The audience is ready and waiting this Friday, May 11, 2018 evening at Toms River, NJ’s Grunin Center of the Arts for an evening of folk music starring Peter Yarrow — a member of the legendary folk group, Peter, Paul and Mary — along with Mustard’s Retreat, a folk trio from Michigan.
Yarrow was born in 1938 in New York City. After graduating from Cornell University, he joined Noel “Paul” Stookey and Mary Travers to form Peter, Paul and Mary. The trio rose to the forefront of the folk-protest movement, performing songs of social justice at the historic March on Washington, D.C. in 1963 — led by Dr. Martin Luther King, Jr. — as well as the Selma-Montgomery March of 1965.
The group toured together for nearly 10 years before breaking up in 1970 to pursue individual careers. Yarrow continued to write music, notably “Torn Between Two Lovers,” a #1 hit for Mary MacGregor.
In 1972, Peter, Paul and Mary reunited for a concert supporting George McGovern’s presidential campaign, and then again in 1978 at a concert protesting nuclear energy. Shortly after, they resumed touring and played nearly 50 shows a year until Travers’ death in 2009.
As a social activist, Yarrow produced and coordinated many events as a part of the anti-Vietnam War movement. In 1970, he organized concerts at Madison Square Garden and Shea Stadium enlisting such legendary talents as Jimi Hendrix, Janis Joplin, Creedence Clearwater Revival, Miles Davis, and Paul Simon to perform.
In 2000, Yarrow formed Operation Respect, a non-profit organization that aims to reduce school violence by teaching children tolerance and respect for diversity. The organization developed the Don’t Laugh at Me program which uses music and video to teach conflict resolution to elementary and middle school students and is distributed at no cost to schools around the world.
Yarrow also performed in Ho Chi Minh City in 2005 at a concert to benefit the Vietnam Association of Victims of Agent Orange, and in 2011, he made an appearance with his son and daughter during the Occupy Wall Street protests playing songs like “We Shall Not Be Moved” and a variation of his own composition, “Puff the Magic Dragon.”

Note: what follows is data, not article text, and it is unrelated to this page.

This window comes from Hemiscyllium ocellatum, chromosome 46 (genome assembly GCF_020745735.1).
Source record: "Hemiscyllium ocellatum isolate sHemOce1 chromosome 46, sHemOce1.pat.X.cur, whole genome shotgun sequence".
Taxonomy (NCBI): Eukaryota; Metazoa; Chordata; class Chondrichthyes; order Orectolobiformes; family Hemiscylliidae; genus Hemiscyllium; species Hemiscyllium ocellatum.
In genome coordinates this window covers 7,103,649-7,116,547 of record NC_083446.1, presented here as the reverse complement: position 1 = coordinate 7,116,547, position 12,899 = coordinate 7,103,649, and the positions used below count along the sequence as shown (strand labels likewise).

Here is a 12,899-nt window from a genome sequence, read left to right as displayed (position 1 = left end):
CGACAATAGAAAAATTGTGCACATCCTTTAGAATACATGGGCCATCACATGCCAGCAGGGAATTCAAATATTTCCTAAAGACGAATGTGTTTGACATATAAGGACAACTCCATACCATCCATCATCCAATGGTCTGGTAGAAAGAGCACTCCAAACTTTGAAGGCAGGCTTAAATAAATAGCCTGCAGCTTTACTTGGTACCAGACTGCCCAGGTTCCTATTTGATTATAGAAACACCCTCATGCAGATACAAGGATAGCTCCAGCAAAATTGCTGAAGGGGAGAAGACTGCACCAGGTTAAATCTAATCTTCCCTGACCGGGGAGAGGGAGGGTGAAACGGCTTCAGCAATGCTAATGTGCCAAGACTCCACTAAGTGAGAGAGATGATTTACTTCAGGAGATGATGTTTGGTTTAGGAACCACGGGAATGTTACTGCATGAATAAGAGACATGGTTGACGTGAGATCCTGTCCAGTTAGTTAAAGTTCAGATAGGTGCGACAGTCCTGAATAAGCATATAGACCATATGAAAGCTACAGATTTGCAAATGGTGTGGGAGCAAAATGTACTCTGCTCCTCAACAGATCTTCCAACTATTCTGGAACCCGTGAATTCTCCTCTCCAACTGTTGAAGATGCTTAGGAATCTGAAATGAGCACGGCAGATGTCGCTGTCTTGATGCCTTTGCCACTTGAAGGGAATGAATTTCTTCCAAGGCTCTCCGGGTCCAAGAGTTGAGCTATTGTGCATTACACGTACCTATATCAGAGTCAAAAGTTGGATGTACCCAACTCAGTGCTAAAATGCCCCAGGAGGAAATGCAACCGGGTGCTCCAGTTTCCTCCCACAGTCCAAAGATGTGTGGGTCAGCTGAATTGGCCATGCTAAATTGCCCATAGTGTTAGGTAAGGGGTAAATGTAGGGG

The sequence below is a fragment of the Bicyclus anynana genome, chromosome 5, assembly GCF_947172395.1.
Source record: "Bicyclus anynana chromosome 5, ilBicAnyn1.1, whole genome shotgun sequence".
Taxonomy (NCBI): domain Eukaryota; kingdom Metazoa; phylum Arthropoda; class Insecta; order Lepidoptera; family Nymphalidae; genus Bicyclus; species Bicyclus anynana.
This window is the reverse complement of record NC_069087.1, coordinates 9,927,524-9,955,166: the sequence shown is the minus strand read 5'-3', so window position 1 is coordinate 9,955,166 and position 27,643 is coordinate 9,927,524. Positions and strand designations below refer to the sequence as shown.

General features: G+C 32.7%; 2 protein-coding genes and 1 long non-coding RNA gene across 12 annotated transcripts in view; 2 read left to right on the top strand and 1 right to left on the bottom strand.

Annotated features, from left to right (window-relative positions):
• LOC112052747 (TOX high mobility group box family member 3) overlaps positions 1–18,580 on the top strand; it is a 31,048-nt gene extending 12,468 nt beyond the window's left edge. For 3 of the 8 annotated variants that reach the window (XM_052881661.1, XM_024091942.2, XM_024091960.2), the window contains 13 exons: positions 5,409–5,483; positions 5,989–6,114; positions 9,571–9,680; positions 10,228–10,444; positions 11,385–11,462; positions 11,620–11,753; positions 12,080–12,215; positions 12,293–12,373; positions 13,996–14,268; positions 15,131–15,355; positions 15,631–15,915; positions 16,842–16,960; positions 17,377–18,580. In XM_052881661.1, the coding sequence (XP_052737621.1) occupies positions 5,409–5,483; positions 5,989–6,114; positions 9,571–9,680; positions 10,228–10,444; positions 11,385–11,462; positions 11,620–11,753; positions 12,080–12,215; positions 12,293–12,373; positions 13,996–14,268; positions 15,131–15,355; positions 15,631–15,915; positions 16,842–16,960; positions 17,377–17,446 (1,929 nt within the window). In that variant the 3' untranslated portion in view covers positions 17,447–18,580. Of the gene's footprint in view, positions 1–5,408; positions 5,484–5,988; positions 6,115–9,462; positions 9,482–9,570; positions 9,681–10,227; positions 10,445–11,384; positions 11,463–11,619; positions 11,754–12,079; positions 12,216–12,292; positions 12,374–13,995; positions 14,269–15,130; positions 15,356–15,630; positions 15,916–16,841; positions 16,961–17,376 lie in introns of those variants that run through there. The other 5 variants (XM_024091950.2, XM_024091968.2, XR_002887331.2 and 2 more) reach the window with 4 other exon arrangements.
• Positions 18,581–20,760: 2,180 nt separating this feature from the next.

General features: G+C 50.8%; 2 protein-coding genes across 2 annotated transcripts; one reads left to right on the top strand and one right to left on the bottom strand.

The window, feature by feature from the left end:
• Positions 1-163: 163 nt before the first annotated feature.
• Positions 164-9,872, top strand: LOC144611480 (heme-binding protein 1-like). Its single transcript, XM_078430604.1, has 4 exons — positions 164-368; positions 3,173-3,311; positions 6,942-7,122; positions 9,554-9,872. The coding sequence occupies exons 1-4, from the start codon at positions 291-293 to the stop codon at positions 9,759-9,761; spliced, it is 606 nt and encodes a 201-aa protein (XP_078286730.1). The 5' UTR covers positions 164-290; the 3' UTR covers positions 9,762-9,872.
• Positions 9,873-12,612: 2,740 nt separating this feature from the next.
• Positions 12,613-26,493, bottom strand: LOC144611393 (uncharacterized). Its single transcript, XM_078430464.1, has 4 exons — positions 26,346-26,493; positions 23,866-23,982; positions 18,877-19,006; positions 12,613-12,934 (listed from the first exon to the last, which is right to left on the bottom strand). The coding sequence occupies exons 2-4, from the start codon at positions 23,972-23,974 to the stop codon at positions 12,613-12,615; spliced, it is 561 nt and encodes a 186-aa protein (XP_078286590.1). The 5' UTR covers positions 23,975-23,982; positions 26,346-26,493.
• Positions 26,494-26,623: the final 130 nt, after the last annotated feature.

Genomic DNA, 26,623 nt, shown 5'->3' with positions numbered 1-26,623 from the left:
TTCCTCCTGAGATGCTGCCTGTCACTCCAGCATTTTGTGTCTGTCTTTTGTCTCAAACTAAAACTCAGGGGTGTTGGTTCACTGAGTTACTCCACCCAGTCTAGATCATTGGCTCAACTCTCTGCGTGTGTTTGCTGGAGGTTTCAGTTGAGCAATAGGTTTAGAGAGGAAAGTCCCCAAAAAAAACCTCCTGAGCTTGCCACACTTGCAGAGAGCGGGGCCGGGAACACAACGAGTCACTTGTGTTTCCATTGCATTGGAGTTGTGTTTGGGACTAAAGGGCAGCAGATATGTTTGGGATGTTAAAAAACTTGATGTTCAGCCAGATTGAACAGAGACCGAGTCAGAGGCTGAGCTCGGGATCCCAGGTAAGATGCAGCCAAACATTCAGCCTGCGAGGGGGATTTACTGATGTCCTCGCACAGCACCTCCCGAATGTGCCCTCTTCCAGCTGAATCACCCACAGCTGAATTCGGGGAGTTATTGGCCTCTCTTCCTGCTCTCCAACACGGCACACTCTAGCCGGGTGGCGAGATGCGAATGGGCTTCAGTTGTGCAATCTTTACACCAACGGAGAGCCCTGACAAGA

Inside the Grunin Center auditorium, Mustard’s Retreat musician David Tamulevich addresses the waiting crowd a few minutes before showtime announcing, “Peter Yarrow has been held up in traffic trying to make it out of New York City, but he just called to say he will be here shortly.” He explains that Mustard’s Retreat will start the concert in a few moments and that they are prepared to perform a few extra songs if necessary if Peter still isn’t able to arrive in time.
Moments later, Mustard’s Retreat takes the stage to begin their portion of the program. Revealing to the audience, “We started performing in 1974,” the trio — David Tamulevich, Michael Hough, and Libby Glover — open their portion of the show with Richard Pinney’s “Motherlode” singing, “I will leave in jubilation/Be returnin’ for some more.” As the trio’s voices float in three-part harmony, Glover moves to the rhythm, exuding joy in music and motion.
Tamulevich talks about driving from Michigan to Washington, D.C. in January of 2017 for the Women’s March, describing it by stating, “It was like a revival meeting. The heart of America was heading to Washington — five million people and no violence — and some friends of ours wrote this song about it.” Launching into an a cappella rendition of Ellie Grace and Brian Claflin’s “Gonna Walk it With You,” the group sings, “It looks like it’s gonna be a hard road/I’m gonna walk it with you,” the strength of the trio’s voices drawing the audience into the message of this instant classic of a folk song.
Following avid applause, Tamulevich tells the crowd, “Since 1975, we have done over 6,000 shows.” Explaining that the group doesn’t perform folk music for fame or fortune but, rather, for the opportunity to connect with their audiences, looking out over the crowd Tamulevich declares, “This is our community of choice!”
Announcing, “We hope you’ll remember this song with us,” Mustard’s Retreat performs a classic tune recorded by The Andrews Sisters entitled “One Meatball.” The crowd enjoys the trio’s rendition of this humorous ditty about a guy who comes into a restaurant and only wants to order a single meatball!
Taking the microphone, Hough states, “Folk music is what people do — it’s what people do in their living rooms.” Here, he launches into the Scottish folk song, “The Water Is Wide,” the audience joining in on the refrain making everyone feel as if they are singing together in the living room of a close friend.
Tamulevich talks about getting “the folk bug” back in the 1970s before the trio sings one of the highlight songs of the evening, a stunning rendition of the traditional American folk song, “Oh Shenandoah.” As they perform in beautiful three-part harmony, these three seasoned musicians show their time-tested talent and are appropriately rewarded by the crowd at the conclusion with hearty cheers and applause.